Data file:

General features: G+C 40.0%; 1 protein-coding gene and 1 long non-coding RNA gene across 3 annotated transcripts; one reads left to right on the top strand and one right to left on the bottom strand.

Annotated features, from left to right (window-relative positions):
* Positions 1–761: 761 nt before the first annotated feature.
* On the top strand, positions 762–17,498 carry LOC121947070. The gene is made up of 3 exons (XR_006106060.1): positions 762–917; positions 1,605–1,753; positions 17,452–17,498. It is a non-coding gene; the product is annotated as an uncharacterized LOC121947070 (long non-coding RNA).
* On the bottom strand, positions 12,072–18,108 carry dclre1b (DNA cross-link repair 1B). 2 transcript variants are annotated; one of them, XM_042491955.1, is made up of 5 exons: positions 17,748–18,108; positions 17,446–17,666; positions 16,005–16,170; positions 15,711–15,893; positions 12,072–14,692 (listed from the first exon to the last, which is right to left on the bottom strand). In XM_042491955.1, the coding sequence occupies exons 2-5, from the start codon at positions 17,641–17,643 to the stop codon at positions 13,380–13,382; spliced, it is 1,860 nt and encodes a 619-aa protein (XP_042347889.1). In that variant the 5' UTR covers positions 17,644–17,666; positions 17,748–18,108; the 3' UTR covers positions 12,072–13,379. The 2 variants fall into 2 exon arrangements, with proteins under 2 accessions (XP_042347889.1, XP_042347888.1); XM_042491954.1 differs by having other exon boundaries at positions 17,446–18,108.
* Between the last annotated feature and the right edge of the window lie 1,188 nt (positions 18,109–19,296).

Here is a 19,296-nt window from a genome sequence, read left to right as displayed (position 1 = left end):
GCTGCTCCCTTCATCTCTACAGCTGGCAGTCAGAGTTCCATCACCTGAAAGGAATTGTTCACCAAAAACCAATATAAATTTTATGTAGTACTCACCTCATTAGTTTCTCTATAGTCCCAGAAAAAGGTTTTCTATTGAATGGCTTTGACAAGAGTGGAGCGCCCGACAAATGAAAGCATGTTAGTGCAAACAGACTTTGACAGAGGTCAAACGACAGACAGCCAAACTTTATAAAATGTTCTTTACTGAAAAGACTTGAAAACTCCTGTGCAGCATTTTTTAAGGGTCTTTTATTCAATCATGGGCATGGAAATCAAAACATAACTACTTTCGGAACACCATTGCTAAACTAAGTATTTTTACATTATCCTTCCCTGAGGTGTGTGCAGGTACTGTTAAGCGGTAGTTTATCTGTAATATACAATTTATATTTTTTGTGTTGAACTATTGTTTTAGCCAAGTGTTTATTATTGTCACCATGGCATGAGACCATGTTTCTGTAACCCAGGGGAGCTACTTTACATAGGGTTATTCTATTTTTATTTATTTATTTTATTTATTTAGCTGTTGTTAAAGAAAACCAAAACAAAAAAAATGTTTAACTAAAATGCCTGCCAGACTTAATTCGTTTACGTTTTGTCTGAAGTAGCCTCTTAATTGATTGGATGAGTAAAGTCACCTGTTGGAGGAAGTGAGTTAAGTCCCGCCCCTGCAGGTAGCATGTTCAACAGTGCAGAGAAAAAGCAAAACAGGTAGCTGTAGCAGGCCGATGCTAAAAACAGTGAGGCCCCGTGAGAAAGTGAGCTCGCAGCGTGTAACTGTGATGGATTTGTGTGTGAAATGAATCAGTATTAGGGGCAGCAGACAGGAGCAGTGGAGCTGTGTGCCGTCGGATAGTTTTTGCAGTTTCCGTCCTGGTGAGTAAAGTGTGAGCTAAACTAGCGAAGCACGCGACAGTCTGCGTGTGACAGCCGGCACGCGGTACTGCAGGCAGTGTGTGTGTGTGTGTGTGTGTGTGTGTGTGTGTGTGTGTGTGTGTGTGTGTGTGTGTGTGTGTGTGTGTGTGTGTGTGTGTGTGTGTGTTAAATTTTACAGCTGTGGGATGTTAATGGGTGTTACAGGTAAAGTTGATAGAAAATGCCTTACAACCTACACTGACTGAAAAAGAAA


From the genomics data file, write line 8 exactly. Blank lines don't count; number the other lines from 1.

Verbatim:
GCTGCTCCCTTCATCTCTACAGCTGGCAGTCAGAGTTCCATCACCTGAAAGGAATTGTTCACCAAAAACCAATATAAATTTTATGTAGTACTCACCTCATTAGTTTCTCTATAGTCCCAGAAAAAGGTTTTCTATTGAATGGCTTTGACAAGAGTGGAGCGCCCGACAAATGAAAGCATGTTAGTGCAAACAGACTTTGACAGAGGTCAAACGACAGACAGCCAAACTTTATAAAATGTTCTTTACTGAAAAGACTTGAAAACTCCTGTGCAGCATTTTTTAAGGGTCTTTTATTCAATCATGGGCATGGAAATCAAAACATAACTACTTTCGGAACACCATTGCTAAACTAAGTATTTTTACATTATCCTTCCCTGAGGTGTGTGCAGGTACTGTTAAGCGGTAGTTTATCTGTAATATACAATTTATATTTTTTGTGTTGAACTATTGTTTTAGCCAAGTGTTTATTATTGTCACCATGGCATGAGACCATGTTTCTGTAACCCAGGGGAGCTACTTTACATAGGGTTATTCTATTTTTATTTATTTATTTTATTTATTTAGCTGTTGTTAAAGAAAACCAAAACAAAAAAAATGTTTAACTAAAATGCCTGCCAGACTTAATTCGTTTACGTTTTGTCTGAAGTAGCCTCTTAATTGATTGGATGAGTAAAGTCACCTGTTGGAGGAAGTGAGTTAAGTCCCGCCCCTGCAGGTAGCATGTTCAACAGTGCAGAGAAAAAGCAAAACAGGTAGCTGTAGCAGGCCGATGCTAAAAACAGTGAGGCCCCGTGAGAAAGTGAGCTCGCAGCGTGTAACTGTGATGGATTTGTGTGTGAAATGAATCAGTATTAGGGGCAGCAGACAGGAGCAGTGGAGCTGTGTGCCGTCGGATAGTTTTTGCAGTTTCCGTCCTGGTGAGTAAAGTGTGAGCTAAACTAGCGAAGCACGCGACAGTCTGCGTGTGACAGCCGGCACGCGGTACTGCAGGCAGTGTGTGTGTGTGTGTGTGTGTGTGTGTGTGTGTGTGTGTGTGTGTGTGTGTGTGTGTGTGTGTGTGTGTGTGTGTGTGTGTGTGTGTGTTAAATTTTACAGCTGTGGGATGTTAATGGGTGTTACAGGTAAAGTTGATAGAAAATGCCTTACAACCTACACTGACTGAAAAAGAAA